Structural connectivity and neurocognition: general information
Structural connectivity refers to the study of the anatomical features of brain networks in terms of subcortical white matter (WM) that underlies interconnections between different cortical regions. Within the current context of growing interest with a connectomic perspective, many MRI methods and parameters are now available to assess WM anatomical properties including architecture, spatial trajectory, density or integrity (Sporns, 2013). These structural properties, investigated in relation to cognitive functions and behavioral performance, allows the development of more complex neurocognitive models and to supplant the traditional localizationist view of cognitive functioning for a more realistic hodological view (hodology, from “hodos” meaning “pathway” in Greek) (Duffau, 2017). A distinction is usually made between the macroscale and meso-microscale based on specific WM features. The macroscopic level refers to the global morphology of bundles (e.g. length, trajectory, or spatial disposition), whereas the meso-microscopic level (millimetre scale) refers to WM bundle properties that are not directly visible to the naked eye (e.g. tissue composition and integrity). The analysis of the meso-microscopic level, in a non-invasive way, can be carried out using MRI by exploiting various parameters derived from diffusion image processing (e.g. a diffusion tensor model [DTI]). At a more macroscopic level, the fibres can be modelled by tractographic reconstruction (deterministic or probabilistic tractography) on the basis of diffusion data (see educational slides [additional supplementary material] for a more detailed description and illustration of these major methods and techniques derived from diffusion MRI).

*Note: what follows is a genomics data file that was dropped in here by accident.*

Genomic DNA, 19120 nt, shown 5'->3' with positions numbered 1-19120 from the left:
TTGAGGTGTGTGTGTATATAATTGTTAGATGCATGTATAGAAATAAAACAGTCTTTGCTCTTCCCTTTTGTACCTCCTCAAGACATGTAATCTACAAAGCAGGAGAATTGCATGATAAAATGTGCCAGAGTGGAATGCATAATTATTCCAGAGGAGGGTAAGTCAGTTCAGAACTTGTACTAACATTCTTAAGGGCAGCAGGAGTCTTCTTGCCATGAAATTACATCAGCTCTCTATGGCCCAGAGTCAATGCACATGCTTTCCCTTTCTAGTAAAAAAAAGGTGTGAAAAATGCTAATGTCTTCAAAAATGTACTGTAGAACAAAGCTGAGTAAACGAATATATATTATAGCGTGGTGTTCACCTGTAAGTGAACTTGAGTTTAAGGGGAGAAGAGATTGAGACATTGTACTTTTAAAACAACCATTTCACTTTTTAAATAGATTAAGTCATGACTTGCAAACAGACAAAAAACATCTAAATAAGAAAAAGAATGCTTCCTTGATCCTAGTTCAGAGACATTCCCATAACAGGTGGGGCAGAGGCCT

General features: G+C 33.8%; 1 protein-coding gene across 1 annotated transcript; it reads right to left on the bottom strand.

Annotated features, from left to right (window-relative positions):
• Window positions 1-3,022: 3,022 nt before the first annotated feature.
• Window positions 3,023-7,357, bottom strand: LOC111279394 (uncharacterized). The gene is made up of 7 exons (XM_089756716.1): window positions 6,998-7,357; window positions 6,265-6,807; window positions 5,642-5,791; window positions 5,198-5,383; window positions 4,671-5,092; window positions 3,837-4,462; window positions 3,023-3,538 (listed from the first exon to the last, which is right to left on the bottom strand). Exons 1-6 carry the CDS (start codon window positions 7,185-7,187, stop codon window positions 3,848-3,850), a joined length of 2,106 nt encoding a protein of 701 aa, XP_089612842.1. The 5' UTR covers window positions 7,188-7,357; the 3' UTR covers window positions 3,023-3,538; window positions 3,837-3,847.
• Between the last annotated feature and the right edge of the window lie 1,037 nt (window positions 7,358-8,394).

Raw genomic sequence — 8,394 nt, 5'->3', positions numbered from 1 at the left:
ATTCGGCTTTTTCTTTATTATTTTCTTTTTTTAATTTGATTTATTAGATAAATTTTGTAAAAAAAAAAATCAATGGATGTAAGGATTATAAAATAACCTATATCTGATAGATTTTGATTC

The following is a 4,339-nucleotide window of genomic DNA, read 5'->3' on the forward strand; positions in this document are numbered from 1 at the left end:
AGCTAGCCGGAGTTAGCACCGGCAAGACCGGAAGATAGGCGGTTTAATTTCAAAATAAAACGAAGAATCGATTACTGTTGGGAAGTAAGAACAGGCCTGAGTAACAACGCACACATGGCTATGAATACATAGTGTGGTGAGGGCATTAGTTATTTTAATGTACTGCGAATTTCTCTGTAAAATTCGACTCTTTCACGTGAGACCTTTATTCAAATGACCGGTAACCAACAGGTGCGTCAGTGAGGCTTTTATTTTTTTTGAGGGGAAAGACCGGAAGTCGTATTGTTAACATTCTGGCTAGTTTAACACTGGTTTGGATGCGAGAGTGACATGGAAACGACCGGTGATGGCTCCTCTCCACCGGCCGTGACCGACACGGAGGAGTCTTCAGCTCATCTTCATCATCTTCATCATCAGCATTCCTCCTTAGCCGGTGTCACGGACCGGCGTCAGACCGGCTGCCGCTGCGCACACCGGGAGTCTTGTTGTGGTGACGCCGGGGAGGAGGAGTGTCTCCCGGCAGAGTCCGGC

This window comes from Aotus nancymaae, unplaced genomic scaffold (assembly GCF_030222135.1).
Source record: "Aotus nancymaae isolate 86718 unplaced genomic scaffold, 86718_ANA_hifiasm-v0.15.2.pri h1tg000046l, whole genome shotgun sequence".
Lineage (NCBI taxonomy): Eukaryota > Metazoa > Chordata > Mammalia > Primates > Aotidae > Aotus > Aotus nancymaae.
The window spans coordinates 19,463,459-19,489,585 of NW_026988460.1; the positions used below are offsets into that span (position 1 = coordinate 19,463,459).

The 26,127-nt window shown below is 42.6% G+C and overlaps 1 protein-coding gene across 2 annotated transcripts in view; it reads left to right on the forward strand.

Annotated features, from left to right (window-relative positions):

Levels of structural connectivity and plasticity potential
Macroscopically, WM fibres organise into clusters that form extensive communication pathways, classified as:
- –projection fibres (e.g. corona radiata, internal capsule, cortico-spinal tracts) which connect the cerebral cortex to the basal ganglia, brainstem, and grey matter of the spinal cord;
- –commissural fibres (corpus callosum, anterior and posterior commissures, hippocampal commissures) which enable connections between regions of the left and right hemispheres;
- –and association fibres which facilitate intra-hemispheric connections and interconnect the various cortical regions within a given hemisphere; short fibres (U-shaped) interconnect adjacent gyri, whereas long fibre bundles interconnect the various lobes within a given hemisphere (see figure 1 for an example of long association fascicles).